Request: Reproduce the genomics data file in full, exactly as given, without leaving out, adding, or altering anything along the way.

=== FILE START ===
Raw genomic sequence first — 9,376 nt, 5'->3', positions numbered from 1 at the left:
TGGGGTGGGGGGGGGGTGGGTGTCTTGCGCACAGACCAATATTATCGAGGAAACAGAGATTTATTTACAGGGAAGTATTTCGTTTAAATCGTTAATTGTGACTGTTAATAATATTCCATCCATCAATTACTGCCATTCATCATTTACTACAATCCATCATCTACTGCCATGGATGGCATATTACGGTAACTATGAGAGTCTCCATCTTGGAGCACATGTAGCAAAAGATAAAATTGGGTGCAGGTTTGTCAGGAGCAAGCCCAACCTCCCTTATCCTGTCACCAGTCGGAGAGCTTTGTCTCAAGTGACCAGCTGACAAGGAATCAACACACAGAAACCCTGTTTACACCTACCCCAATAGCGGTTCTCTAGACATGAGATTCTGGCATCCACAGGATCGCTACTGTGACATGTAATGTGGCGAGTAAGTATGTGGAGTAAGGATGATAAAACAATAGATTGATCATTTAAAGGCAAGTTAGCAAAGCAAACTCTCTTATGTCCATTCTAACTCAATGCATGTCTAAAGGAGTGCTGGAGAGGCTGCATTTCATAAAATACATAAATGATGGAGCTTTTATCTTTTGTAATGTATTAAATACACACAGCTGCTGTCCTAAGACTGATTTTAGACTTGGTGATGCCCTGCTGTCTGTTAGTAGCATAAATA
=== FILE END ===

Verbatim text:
Raw genomic sequence first — 9,376 nt, 5'->3', positions numbered from 1 at the left:
TGGGGTGGGGGGGGGGTGGGTGTCTTGCGCACAGACCAATATTATCGAGGAAACAGAGATTTATTTACAGGGAAGTATTTCGTTTAAATCGTTAATTGTGACTGTTAATAATATTCCATCCATCAATTACTGCCATTCATCATTTACTACAATCCATCATCTACTGCCATGGATGGCATATTACGGTAACTATGAGAGTCTCCATCTTGGAGCACATGTAGCAAAAGATAAAATTGGGTGCAGGTTTGTCAGGAGCAAGCCCAACCTCCCTTATCCTGTCACCAGTCGGAGAGCTTTGTCTCAAGTGACCAGCTGACAAGGAATCAACACACAGAAACCCTGTTTACACCTACCCCAATAGCGGTTCTCTAGACATGAGATTCTGGCATCCACAGGATCGCTACTGTGACATGTAATGTGGCGAGTAAGTATGTGGAGTAAGGATGATAAAACAATAGATTGATCATTTAAAGGCAAGTTAGCAAAGCAAACTCTCTTATGTCCATTCTAACTCAATGCATGTCTAAAGGAGTGCTGGAGAGGCTGCATTTCATAAAATACATAAATGATGGAGCTTTTATCTTTTGTAATGTATTAAATACACACAGCTGCTGTCCTAAGACTGATTTTAGACTTGGTGATGCCCTGCTGTCTGTTAGTAGCATAAATA